My specific aims are to examine the role of cancer stem cells and their niche microenvironment in malignant progression of subtypes of human breast premalignancy, ductal carcinoma in situ (DCIS). The objectives are to test whether premalignant cell lines, SUM225,, and subtypes of human DCIS contain distinct cancer stem cell subpopulations which exhibit unique cancer stem cell properties of increased self-renewal potential, quiescence, and tumorigenicity. My strategy is to use fluorescent activated cell sorting (FACS) and known surface markers to isolate stem/progenitor and differentiated subpopulations and to examine their cancer stem cell properties which include, 1) in vitro self-renewal and differentiation potential by standard mammosphere assay and colony formation in Matrigel, respectively, 2) in vivo long term and short term self-renewal by using a novel strategy of xenotransplantation into humanized stroma of mice fat pads, 3) tumorigenicity by growth rate and potential to form invasive lesions, and 4) quiescence by long term label retaining studies. Furthermore, the role of endothelial cells in establishing a cancer stem cell niche microenvironment will be examined by in vitro co-culture and in vivo co-transplantation studies. My rationale is that cancer stem cells and normal tissue stem cells express similar surface markers by which they may be identified and characterized. Once cancer stem cells are identified, efforts will be aimed at defining their unique gene profiles. These studies will provide a basis for discovery of molecular targets for risk assessment, prevention of recurrence, and malignant progression tailored to subtypes of DCIS. My long term career goal is to lead a research group focused towards prevention of human breast cancer malignant progression in a translational research environment. I served as an academic and clinical pharmacologist for seven years before obtaining a Ph.D. and post-doctoral training in basic sciences in cellular signaling and mouse mammary gland stem cell biology. The Career Development Award is an excellent opportunity to gain additional experience in research in human breast cancer in collaboration with the Breast Cancer Center at Baylor College of Medicine. Baylor College of Medicine houses exceptional research centers and facilities and provides an ample opportunity for scientific collaboration, and education. ? Relevance: Breast pre-cancer lesions may contain a rare population of cancer stem cells. Cancer stem cells may be unique to different types of pre-cancer lesions and may explain why some patients will experience recurrences or develop invasive cancers while others do not. My goal is to examine the role of cancer stem cells in invasive progression of subtypes of pre-cancer lesions and to develop individualized strategies for risk assessment and prevention of invasive breast cancer. ? ? ? ?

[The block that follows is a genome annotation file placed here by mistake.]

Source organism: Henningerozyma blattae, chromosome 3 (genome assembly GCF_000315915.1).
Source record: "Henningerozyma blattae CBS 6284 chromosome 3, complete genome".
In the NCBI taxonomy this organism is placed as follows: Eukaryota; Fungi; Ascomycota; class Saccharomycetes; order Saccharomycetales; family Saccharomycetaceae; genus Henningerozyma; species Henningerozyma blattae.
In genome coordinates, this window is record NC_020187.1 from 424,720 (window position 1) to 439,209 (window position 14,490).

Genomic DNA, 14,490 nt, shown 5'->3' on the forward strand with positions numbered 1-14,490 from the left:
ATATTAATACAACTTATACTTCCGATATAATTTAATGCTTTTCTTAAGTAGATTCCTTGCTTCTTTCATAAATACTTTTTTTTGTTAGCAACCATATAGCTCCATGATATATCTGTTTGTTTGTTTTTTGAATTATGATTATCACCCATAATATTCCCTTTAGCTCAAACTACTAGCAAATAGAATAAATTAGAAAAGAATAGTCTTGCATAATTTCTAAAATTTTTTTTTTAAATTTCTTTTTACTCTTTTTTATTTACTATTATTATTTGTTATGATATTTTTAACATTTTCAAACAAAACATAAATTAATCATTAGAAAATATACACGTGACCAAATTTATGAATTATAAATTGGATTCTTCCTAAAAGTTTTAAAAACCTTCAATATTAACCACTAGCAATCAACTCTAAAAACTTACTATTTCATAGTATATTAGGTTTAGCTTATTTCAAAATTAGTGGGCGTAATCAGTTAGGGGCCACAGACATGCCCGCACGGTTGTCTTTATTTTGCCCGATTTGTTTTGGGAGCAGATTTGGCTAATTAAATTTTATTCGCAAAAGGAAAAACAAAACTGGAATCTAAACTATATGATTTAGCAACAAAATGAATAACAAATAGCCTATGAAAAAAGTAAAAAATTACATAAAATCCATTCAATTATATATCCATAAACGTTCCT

National Institute of Health (NIH)
National Cancer Institute (NCI)
Career Transition Award (K99)
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Special Emphasis Panel (ZCA1-RTRB-2 (J1))
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Lohrey, Nancy
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Baylor College of Medicine
Anatomy/Cell Biology
Schools of Medicine
United States
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Hansford, Hayley; Hong, Yan; Kittrell, Frances et al. (2017) Whole Mammary Gland Transplantation in Mice Protocol. Bio Protoc 7:
Kittrell, Frances; Valdez, Kelli; Elsarraj, Hanan et al. (2016) Mouse Mammary Intraductal (MIND) Method for Transplantation of Patient Derived Primary DCIS Cells and Cell Lines. Bio Protoc 6:
Botelho, Mónica; Alves, Helena (2016) Significance of Cancer Stem Cells in Anti-Cancer Therapies. Int J Immunother Cancer Res 2:14-16
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